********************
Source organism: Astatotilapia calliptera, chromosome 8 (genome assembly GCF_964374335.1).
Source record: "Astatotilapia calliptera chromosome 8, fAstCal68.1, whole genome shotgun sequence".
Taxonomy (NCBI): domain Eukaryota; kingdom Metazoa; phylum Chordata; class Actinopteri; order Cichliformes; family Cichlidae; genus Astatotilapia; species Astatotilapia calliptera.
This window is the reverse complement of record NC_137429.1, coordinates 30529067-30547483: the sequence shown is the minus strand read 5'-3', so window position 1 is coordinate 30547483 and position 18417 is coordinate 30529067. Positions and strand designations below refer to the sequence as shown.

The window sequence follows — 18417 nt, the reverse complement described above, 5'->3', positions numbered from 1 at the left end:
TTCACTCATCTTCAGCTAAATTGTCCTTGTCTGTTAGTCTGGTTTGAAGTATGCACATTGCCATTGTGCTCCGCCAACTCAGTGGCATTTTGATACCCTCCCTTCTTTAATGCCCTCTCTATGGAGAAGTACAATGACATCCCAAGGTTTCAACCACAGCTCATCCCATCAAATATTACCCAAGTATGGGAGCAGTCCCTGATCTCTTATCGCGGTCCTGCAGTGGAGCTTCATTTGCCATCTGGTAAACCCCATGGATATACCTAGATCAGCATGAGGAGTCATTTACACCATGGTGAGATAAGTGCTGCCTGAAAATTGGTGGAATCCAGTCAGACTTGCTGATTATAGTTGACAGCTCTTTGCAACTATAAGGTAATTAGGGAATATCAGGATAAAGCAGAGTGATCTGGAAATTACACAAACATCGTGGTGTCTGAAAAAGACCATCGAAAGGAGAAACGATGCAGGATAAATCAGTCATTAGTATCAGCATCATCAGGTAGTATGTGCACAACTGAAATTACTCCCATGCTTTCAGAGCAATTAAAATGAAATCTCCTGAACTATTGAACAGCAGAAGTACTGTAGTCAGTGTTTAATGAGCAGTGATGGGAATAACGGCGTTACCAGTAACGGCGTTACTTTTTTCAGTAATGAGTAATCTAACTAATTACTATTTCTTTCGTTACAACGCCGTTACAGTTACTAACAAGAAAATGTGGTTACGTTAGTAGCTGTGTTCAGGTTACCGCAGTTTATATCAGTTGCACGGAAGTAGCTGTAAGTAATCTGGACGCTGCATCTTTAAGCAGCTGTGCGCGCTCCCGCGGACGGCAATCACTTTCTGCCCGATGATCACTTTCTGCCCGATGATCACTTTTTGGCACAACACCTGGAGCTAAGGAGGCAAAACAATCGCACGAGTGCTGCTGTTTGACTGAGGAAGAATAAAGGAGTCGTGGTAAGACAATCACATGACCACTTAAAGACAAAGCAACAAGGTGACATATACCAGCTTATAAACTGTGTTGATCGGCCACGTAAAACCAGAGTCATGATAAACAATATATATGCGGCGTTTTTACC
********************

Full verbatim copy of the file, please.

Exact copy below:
Source organism: Astatotilapia calliptera, chromosome 8 (genome assembly GCF_964374335.1).
Source record: "Astatotilapia calliptera chromosome 8, fAstCal68.1, whole genome shotgun sequence".
Taxonomy (NCBI): domain Eukaryota; kingdom Metazoa; phylum Chordata; class Actinopteri; order Cichliformes; family Cichlidae; genus Astatotilapia; species Astatotilapia calliptera.
This window is the reverse complement of record NC_137429.1, coordinates 30529067-30547483: the sequence shown is the minus strand read 5'-3', so window position 1 is coordinate 30547483 and position 18417 is coordinate 30529067. Positions and strand designations below refer to the sequence as shown.

The window sequence follows — 18417 nt, the reverse complement described above, 5'->3', positions numbered from 1 at the left end:
TTCACTCATCTTCAGCTAAATTGTCCTTGTCTGTTAGTCTGGTTTGAAGTATGCACATTGCCATTGTGCTCCGCCAACTCAGTGGCATTTTGATACCCTCCCTTCTTTAATGCCCTCTCTATGGAGAAGTACAATGACATCCCAAGGTTTCAACCACAGCTCATCCCATCAAATATTACCCAAGTATGGGAGCAGTCCCTGATCTCTTATCGCGGTCCTGCAGTGGAGCTTCATTTGCCATCTGGTAAACCCCATGGATATACCTAGATCAGCATGAGGAGTCATTTACACCATGGTGAGATAAGTGCTGCCTGAAAATTGGTGGAATCCAGTCAGACTTGCTGATTATAGTTGACAGCTCTTTGCAACTATAAGGTAATTAGGGAATATCAGGATAAAGCAGAGTGATCTGGAAATTACACAAACATCGTGGTGTCTGAAAAAGACCATCGAAAGGAGAAACGATGCAGGATAAATCAGTCATTAGTATCAGCATCATCAGGTAGTATGTGCACAACTGAAATTACTCCCATGCTTTCAGAGCAATTAAAATGAAATCTCCTGAACTATTGAACAGCAGAAGTACTGTAGTCAGTGTTTAATGAGCAGTGATGGGAATAACGGCGTTACCAGTAACGGCGTTACTTTTTTCAGTAATGAGTAATCTAACTAATTACTATTTCTTTCGTTACAACGCCGTTACAGTTACTAACAAGAAAATGTGGTTACGTTAGTAGCTGTGTTCAGGTTACCGCAGTTTATATCAGTTGCACGGAAGTAGCTGTAAGTAATCTGGACGCTGCATCTTTAAGCAGCTGTGCGCGCTCCCGCGGACGGCAATCACTTTCTGCCCGATGATCACTTTCTGCCCGATGATCACTTTTTGGCACAACACCTGGAGCTAAGGAGGCAAAACAATCGCACGAGTGCTGCTGTTTGACTGAGGAAGAATAAAGGAGTCGTGGTAAGACAATCACATGACCACTTAAAGACAAAGCAACAAGGTGACATATACCAGCTTATAAACTGTGTTGATCGGCCACGTAAAACCAGAGTCATGATAAACAATATATATGCGGCGTTTTTACC